The New Museum has just extended its hours to include Tuesdays from 11a – 6p, offering another opportunity to check out the current triennial exhibit, “Surround Audience.” We spoke with co-curator Lauren Cornell last month about the challenges of putting on a show with so many different artists from around the world. Here’s our story from the April magazine:
The New Museum triennial, “Surround Audience,” offers up an overwhelming array of artistic commentary on what it means to live and communicate in a digital world. Co-curated by the New Museum’s Lauren Cornell and video/performance artist Ryan Trecartin, the show features 51 early career artists from more than 25 countries.
The exhibition inhabits all five floors of the building and encompasses a variety of artistic practices, including sound, dance, comedy, poetry, installation, sculpture, painting, video, an online talk show and an advertising campaign.
Highlights include Josh Kline’s larger-than-life installation, “Freedom,” which presents a futuristic version of a Zuccotti-like plaza filled with a large monitor projecting President Obama’s 2009 inaugural address the way the artist wishes it had been written; a SWAT team of Teletubbies with TV monitors in their bellies, and plain-clothed police officers reading texts from various forms of social media.
The young online poet Steve Roggenbuck’s short Youtube videos, on display in the basement of the museum, are a rallying cry to take action and experience our lives immediately, with titles like, “make something beautiful before you are dead,” “Somewhere in the bottom of the rain” and “LIEF IS BEAUTIFUL (2011) TRULEY WATCH THIS VIDEO IT CAN CHANGE YOU’RE LIFE!!”
Casey Jane Ellison’s web talk show, Touching the Art, on Ovation TV satirizes art-world insider conversations on topics like art criticism, queer art, violence and the disposable nature of some art.
We spoke with Lauren Cornell, who traveled the world to find the artists represented in the show, about “Surround Audience.”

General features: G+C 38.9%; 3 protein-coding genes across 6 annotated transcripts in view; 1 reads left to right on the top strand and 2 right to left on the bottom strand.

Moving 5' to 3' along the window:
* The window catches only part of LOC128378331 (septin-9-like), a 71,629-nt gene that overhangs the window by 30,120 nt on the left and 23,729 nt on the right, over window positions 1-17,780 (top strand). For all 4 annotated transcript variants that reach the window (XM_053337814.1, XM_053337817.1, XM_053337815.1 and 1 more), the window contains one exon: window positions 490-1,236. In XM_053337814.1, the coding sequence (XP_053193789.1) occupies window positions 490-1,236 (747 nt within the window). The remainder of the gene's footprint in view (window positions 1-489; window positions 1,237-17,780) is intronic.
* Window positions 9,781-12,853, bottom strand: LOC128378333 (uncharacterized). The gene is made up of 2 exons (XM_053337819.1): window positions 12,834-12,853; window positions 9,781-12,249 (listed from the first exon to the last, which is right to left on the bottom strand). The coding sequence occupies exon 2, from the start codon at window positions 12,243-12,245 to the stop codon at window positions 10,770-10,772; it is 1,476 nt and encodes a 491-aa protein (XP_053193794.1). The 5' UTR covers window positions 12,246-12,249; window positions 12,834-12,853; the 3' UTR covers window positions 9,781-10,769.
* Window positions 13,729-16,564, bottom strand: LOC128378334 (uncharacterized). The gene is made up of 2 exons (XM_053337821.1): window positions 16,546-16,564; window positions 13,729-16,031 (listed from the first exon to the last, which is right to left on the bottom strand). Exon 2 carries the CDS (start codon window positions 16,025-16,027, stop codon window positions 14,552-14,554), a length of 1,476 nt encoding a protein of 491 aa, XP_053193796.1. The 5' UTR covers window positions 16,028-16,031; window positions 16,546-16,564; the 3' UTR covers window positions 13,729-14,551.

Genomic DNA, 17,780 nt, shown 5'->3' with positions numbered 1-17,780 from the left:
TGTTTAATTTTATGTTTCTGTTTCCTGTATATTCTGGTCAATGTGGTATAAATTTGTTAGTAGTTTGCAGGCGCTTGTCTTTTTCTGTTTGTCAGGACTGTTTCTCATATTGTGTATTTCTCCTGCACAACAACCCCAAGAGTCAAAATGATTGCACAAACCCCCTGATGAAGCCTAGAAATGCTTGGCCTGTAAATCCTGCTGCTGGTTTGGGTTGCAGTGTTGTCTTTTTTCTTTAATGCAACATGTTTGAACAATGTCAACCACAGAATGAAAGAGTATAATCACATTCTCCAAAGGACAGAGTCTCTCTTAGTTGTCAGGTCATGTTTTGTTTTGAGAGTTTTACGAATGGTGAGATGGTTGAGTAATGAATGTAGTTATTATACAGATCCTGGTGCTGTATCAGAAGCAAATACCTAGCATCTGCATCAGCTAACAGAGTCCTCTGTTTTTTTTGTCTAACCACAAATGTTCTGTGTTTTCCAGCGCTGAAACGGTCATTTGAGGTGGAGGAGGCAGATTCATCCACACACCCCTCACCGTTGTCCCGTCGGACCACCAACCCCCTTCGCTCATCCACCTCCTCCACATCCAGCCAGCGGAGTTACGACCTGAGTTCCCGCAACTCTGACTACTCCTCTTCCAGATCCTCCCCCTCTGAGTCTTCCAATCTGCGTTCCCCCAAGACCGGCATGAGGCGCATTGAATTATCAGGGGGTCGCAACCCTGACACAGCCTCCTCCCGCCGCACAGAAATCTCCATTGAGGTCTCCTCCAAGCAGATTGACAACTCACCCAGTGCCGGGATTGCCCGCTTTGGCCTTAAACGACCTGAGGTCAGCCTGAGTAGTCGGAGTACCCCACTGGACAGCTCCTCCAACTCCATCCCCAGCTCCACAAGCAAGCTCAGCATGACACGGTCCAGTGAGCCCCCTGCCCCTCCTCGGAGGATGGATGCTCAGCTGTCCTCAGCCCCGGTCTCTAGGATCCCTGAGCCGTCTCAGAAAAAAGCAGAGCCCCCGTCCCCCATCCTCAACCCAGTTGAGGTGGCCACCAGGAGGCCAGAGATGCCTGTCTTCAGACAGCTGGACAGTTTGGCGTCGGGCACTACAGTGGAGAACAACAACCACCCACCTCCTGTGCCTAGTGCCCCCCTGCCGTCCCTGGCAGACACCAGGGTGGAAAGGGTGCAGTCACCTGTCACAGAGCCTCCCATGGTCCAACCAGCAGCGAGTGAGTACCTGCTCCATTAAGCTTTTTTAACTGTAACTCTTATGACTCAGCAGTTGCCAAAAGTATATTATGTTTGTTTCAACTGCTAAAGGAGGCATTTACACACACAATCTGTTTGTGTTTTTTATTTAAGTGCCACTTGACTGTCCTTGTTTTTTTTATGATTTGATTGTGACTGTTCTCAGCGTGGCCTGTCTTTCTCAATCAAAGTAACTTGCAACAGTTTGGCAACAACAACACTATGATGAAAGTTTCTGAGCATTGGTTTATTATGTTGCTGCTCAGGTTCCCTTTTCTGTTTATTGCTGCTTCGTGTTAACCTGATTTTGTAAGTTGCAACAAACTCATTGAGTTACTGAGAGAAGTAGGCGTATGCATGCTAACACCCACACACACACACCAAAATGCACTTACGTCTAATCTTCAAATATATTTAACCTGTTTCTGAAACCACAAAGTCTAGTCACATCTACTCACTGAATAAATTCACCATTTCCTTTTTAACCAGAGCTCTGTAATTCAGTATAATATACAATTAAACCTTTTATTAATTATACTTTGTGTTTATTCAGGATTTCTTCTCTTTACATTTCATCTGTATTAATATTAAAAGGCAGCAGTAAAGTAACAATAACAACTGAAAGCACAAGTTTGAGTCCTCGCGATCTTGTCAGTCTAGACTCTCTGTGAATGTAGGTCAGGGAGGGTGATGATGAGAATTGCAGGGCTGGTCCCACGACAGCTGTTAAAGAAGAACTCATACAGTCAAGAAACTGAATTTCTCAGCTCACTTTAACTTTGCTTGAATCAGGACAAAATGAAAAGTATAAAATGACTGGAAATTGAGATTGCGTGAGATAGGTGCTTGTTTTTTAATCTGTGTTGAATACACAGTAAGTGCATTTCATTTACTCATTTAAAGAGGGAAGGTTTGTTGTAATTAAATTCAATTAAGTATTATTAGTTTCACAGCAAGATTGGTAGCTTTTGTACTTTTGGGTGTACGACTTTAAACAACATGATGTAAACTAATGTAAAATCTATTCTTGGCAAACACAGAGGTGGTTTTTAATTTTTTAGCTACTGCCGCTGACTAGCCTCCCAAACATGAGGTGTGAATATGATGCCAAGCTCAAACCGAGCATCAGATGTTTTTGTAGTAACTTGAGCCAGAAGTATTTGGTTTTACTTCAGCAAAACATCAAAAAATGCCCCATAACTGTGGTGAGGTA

What are you most proud of about this show?
We had the privilege of time with this show: there was a 2.5-year run-up to the opening. This allowed us not only to do extensive research but also to fundraise for and facilitate major new works by artists. If I’m to isolate one thing I’m ‘most proud of’ about the exhibition, it would be the strength of the new commissions, including works by Exterritory, Martine Syms, Lena Henke, Shadi Habib Allah, Nadim Abbas, Juliana Huxtable, Asli Cavusoglu, Jose Leon Cerrillo, Josh Kline, Antoine Catala, Daniel Steegmann Mangrane, Aleksandra Domanovic, K-HOLE, DIS, among many others.
The commissioning process also allowed us (the curatorial team: Ryan and I, with Sara O’Keeffe and Helga Christoffersen) to get close to the process of making the work and to get deep in conversation with the artists. That is a really valuable and enjoyable process. By the time the show opened, I felt we had traveled rather epic journeys with many of the artists involved.
How do you define “emerging artist” in the scope of this show?
These categories are always very complex and elusive and encourage kicking up against. Ryan and I chose “early-career” as a parameter instead of “emerging,” partly because emergence can happen at any point of an artist’s life (you could emerge and then re-emerge multiple times!). I may be stating the obvious here, but by early-career we meant artists who were, relatively, still at in the beginning stages of their careers but already having significant influence on other artists or an art public.
As I traveled, I looked not only for artists whose work felt original and important—and mapped to our themes—but also those who were clearly having an impact. The artists in the show are all over the early-career map, from those whose practice has just crystallized in the last five years to those who’ve been working for well over a decade but have not yet been fully appreciated, at least within New York and by a museum.
How did you decide on the final number of artists featured in this triennial?
We felt we couldn’t add any more or we could compromise the individual installation areas given to each artist!
How would you advise people who are not totally immersed in the art world (and may not have awareness or context around the work these artists are doing) to experience this show?
I would say they should try and experience it just like anyone else. Give the works time, and if you want to dig deeper, see our lengthy wall texts or the catalog. I don’t think art requires context to be experienced, but if people want it (I do!), it’s easily available. You can also watch Casey Jane Ellison’s show Touching the Art, specifically her episode on “Biennials and Triennials,” for a comedic introduction. It’s online and playing in the lobby of the museum.
The 2015 Triennial: Surround Audience runs through May 24, 2015, at 235 Bowery (at Prince St.) Hours are Tues.–Sun. 11a.m.–6p.m. General admission is $16. On Thursdays, the New Museum stays open until 9 p.m. and from 7 p.m.–9 p.m. General admission is “Pay-What-You-Wish.”